In the brain injury case of Gagnon v. Burns, No. CL08-572 in Gloucester, Virginia, plaintiffs introduced as evidence at trail on sovereign immunity the de bene esse deposition of a key witness taken in the initial proceeding that was non-suited. Defendant Burns objected, referring generally to Va. Sup. Ct. Rule 7.
But Rule 4:7(a)(7) provides “when an action in any court of the United States or of this or any other state has been dismissed and another action involving the same subject matter is afterward brought between the same parties or their representatives or successors in interest, all depositions lawfully taken and duly filed in the one action may be used in the other as if originally taken therefore”. Moreover, the Virginia Supreme Court has ruled on point in favor of Plaintiffs.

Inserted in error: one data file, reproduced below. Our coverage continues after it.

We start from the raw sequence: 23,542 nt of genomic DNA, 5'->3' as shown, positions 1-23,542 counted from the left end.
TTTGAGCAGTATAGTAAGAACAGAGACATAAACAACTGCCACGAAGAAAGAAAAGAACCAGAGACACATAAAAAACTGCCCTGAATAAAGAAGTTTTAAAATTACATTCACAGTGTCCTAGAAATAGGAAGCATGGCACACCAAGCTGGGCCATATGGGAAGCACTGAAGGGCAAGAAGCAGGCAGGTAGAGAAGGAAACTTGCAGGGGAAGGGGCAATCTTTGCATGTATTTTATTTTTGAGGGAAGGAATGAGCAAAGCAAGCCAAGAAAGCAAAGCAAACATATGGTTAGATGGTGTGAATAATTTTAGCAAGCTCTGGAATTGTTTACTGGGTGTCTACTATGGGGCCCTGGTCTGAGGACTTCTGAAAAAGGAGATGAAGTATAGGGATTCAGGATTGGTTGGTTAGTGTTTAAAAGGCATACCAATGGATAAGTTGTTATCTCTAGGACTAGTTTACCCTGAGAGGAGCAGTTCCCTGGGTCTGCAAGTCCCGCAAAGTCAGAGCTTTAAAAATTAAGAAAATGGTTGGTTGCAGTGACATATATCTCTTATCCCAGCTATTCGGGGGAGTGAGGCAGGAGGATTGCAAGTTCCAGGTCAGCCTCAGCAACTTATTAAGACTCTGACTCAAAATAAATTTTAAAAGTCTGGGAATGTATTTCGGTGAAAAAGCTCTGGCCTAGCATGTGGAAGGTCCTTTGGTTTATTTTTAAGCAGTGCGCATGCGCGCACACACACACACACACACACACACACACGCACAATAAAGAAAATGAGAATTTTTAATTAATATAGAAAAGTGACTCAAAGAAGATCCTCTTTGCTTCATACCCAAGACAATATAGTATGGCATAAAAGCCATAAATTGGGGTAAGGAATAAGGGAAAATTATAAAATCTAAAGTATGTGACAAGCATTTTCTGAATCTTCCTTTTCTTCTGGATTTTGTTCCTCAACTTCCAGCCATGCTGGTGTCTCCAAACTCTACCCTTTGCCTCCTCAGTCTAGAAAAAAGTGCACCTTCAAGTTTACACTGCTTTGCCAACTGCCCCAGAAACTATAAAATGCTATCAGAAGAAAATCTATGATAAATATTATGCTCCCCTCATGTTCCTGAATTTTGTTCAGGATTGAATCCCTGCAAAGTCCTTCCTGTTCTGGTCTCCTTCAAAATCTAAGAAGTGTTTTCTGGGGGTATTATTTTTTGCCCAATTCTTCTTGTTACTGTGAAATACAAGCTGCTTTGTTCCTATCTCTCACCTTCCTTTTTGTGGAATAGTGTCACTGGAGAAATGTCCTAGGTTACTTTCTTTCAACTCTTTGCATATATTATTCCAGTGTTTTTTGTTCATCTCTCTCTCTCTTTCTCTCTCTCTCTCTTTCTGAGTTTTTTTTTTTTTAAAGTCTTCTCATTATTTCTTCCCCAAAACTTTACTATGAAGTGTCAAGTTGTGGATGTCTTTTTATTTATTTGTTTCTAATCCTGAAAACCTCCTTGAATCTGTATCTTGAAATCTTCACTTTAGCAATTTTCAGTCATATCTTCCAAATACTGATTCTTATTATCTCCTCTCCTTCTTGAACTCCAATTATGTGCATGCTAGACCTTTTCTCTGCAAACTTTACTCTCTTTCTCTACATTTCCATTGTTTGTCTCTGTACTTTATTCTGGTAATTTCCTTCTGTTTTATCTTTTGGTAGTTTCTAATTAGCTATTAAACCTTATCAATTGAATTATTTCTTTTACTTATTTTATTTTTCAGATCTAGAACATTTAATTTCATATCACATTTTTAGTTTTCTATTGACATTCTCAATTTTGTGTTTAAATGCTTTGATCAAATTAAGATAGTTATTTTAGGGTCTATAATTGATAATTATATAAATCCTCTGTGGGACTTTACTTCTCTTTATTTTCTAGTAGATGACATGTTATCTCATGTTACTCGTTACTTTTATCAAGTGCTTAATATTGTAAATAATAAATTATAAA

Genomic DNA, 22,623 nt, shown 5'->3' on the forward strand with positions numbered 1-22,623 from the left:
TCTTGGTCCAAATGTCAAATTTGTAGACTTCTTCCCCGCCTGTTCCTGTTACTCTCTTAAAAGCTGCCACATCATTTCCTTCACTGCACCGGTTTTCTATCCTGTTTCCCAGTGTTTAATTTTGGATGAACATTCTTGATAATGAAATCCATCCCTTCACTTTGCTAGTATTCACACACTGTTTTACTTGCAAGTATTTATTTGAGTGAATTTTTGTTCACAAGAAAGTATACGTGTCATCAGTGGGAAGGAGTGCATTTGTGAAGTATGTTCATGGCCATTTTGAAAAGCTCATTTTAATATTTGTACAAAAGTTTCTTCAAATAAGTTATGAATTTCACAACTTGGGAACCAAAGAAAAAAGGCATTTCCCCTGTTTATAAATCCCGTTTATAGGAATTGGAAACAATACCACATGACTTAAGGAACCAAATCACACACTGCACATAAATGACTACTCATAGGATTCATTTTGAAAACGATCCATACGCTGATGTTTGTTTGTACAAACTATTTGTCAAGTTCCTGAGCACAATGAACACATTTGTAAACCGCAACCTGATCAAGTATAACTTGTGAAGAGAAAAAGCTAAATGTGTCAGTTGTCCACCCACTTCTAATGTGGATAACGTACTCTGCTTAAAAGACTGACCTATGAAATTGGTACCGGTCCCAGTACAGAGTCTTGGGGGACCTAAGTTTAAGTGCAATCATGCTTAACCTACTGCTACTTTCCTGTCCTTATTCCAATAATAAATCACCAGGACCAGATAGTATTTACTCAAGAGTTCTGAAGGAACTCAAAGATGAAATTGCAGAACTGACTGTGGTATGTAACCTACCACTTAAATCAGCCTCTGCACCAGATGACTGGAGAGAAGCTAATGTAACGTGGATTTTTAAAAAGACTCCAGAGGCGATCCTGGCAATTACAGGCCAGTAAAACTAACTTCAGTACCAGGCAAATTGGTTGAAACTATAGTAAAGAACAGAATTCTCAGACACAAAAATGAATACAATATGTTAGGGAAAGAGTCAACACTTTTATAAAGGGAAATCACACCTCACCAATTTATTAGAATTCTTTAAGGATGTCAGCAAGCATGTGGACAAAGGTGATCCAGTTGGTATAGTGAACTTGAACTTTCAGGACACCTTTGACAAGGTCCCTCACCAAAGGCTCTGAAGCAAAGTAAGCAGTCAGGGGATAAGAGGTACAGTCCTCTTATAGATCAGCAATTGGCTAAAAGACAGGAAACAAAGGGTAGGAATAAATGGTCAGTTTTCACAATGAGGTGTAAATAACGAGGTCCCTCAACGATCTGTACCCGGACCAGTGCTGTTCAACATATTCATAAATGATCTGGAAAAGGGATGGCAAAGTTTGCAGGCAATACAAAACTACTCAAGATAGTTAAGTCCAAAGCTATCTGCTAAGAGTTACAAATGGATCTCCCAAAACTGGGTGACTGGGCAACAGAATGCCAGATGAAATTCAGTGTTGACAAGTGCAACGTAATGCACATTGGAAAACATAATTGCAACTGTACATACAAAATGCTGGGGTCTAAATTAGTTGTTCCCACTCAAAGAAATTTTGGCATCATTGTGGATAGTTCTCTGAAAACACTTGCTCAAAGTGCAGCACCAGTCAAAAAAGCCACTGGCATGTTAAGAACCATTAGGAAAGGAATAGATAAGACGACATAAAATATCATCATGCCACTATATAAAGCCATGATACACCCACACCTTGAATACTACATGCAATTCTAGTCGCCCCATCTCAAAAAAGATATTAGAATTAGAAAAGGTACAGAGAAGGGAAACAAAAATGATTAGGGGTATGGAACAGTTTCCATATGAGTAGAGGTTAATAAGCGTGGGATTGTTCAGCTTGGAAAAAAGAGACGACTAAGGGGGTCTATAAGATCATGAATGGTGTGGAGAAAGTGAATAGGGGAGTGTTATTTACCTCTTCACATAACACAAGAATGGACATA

“[P]rior testimony is admissible if the court is satisfied: (1) that the party against whom the evidence is offered, or his privy, was a part to the former trial; (2) that the issue is substantially the same in the two cases; (3) that the witness who proposes to testify to the former evidence is able to state it with satisfactory correctness; and (4) that a sufficient reason is shown why the original witness is not produced.” Gray v. Graham, 231 Va. 1, 5 (1986). The salutary rule of Gray is followed by its progeny. E.g., Morgan v. Commonwealth, 50 Va. App. 369, 376 (2007); Jones v. Commonwealth, 22 Va. App. 46, 51 (1996); and Commonwealth Transp. Comm’r v. Wee Folks Nursery, Inc., 371 Va. Cir. 463, 464 (1996).”